Another option is to introduce a new fish to the tank. The black convict or zebra fish is a fast and tough species of cichlid, able to hold its own against the more-timid angelfish. Larger tetras, rasboras or discus fish will also help curb angelfish aggression, making them the ideal choice for tankmates. Be careful when adding small fish to an angelfish tank, however, as they will eat any fish that fits into their mouths!
If all else fails, you can split-up the male angelfish into different tanks or you can put a divider in your aquarium. Dividers attach to the top and bottom of the tank via suction cups and are used to separate aggressive fish, for breeding purposes or for raising fry. They come in different sizes and are available online through Amazon. I recommend the Shiroumiya Aquarium Fish Tank Acrylic Divider.
Are My Angelfish Fighting or Mating?
The mating ritual for angelfish can sometimes appear as bullying or fighting. This includes the males frantically the chasing the females about the tank. Should you notice this erratic behaviour followed by 2 angelfish locking lips or ‘kissing’, it’s probably a male and a female trying to breed. If you notice this happening with 2 males, then chances it’s likely a confrontation.
Can I Keep 2 Male Angelfish Together?
The only way to keep 2 or more male angelfish together is to place in them a very large tank. I would say anything less than 100 gallons is too small for multiple angelfish. A small tank environment often leads to increased stress and aggression among what are typically a docile fish. A big tank allows each male a space or territory to call his own.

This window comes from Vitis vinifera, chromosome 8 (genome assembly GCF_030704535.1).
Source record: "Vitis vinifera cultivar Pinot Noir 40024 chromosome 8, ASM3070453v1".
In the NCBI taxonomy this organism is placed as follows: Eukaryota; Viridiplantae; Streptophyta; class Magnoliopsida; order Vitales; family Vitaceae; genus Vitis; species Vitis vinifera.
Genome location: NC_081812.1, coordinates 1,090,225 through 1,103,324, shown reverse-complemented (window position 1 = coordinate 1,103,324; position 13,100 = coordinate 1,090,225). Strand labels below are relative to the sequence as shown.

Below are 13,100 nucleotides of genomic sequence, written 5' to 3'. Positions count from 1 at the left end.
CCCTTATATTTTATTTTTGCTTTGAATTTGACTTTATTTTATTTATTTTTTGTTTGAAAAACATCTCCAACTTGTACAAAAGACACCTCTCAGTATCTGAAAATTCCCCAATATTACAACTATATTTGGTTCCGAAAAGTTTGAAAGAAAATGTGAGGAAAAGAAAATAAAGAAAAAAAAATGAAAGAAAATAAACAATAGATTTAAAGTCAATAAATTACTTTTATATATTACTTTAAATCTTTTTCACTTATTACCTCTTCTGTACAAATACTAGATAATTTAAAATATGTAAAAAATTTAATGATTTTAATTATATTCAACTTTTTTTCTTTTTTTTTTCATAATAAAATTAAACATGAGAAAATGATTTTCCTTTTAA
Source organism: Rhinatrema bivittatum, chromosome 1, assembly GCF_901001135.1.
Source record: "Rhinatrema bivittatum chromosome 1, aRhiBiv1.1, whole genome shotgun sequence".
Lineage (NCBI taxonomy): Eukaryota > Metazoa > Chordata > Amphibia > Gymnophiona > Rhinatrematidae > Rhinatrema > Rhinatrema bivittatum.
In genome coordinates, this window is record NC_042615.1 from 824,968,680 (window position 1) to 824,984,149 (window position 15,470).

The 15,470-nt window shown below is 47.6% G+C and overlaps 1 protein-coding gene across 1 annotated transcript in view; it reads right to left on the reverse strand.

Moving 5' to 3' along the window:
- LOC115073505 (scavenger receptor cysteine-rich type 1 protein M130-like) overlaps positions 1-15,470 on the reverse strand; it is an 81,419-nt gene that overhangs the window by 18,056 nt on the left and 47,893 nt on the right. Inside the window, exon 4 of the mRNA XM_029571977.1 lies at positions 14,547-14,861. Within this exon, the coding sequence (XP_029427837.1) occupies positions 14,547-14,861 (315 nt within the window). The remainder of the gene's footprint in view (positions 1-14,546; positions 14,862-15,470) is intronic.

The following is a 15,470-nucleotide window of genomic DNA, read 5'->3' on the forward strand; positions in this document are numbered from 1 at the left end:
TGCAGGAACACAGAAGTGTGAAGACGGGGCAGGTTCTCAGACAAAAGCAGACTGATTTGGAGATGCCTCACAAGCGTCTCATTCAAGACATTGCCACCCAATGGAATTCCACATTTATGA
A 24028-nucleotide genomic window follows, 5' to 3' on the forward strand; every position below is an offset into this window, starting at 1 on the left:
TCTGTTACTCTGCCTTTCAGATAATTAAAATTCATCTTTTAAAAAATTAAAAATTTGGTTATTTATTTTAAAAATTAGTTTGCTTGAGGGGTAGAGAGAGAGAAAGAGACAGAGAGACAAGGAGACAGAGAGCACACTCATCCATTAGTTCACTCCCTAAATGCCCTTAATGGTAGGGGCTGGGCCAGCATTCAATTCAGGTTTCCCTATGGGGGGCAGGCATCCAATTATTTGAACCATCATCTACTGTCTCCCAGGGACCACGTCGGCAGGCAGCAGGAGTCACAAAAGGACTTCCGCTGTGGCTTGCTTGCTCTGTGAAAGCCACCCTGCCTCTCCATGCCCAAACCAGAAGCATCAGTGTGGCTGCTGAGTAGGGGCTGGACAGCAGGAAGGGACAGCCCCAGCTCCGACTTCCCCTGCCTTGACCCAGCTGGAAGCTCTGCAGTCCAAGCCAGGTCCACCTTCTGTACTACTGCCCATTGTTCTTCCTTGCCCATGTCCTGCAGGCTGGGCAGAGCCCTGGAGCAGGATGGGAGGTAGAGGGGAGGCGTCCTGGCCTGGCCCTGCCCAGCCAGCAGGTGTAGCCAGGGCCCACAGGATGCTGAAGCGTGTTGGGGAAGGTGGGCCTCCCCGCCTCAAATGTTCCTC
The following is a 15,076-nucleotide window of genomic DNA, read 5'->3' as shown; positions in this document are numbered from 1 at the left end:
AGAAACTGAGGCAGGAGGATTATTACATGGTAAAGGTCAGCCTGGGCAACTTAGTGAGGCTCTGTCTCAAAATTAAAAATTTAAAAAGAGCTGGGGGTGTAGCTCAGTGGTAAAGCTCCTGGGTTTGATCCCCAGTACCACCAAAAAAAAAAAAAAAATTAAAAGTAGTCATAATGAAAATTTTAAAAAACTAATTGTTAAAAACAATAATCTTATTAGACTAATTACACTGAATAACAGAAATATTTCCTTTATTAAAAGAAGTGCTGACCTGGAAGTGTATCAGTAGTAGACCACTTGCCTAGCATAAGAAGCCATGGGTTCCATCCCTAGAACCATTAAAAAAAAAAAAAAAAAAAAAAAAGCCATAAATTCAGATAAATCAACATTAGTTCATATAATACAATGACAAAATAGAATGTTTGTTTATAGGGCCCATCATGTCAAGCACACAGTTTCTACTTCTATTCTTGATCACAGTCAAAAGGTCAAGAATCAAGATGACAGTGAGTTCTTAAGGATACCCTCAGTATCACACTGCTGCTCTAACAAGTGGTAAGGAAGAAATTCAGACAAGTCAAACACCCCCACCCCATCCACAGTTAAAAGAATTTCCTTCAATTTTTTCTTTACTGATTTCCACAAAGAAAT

How to Calm Down Angelfish?
There are 5 main ways to reduce angelfish aggression in an aquarium. These include the following:
- Keep the number of males and females balanced (or in pairs) – if you have too many females, then they may become aggressive when comes time to lay their eggs. Too many males will lead to fighting and chasing, both of which are signs of aggression.
- Have smaller schooling fish in the tank for the angels to chase around – this prevents them from chasing or bullying each other. Larger, less aggressive fish or fish or similar size that can hold their own will also help keep angelfish aggression levels at bay.
- Keep angelfish in as big a tank as possible – a large aquarium with plenty of space for fish to swim and explore helps reduce stress that can ultimately lead to aggression. A tall 30-gallon tank, for example, is perfect for 2 angels.
- Add plants and decorations for shelter (hiding places) – this enables angelfish to have their own space or territory to retreat too – a large open tank will lead to aggression as each angel will have no choice but to ‘fight’ and defend the only space in the tank.
- Make sure your angelfish are healthy and well-fed – stressed out, malnourished fish will fight more frequently. Fin rot, which is a symptom of a poor diet and occurs when fish fight and nip at each other, is also more prevalent. Luckily, it’s easily treatable with the right medication.
How Do Angelfish Act When They’re Dying?
If your angelfish is dying, it’ll likely stop swimming and gasp for air near the surface of the tank or lay motionless on the substrate at the bottom. It may also refuse to eat and show physical signs of illness such as nipped fins or skin sores. Diseases such as hexamita or ich, both caused by parasites, are common causes of angelfish death.
To conclude, angelfish are a type of cichlid and therefore predisposed to a certain level or aggression. That said, they’re still the most peaceful of the cichlid species and often get along well with each other (and other fish) in a community tank environment. They have tiny teeth which prevents them from causing serious harm or death to one another angelfish, even when nipping or fighting.
I hope this article has provided you with the information you seek. Thanks for reading and good luck with your freshwater cichlid aquarium.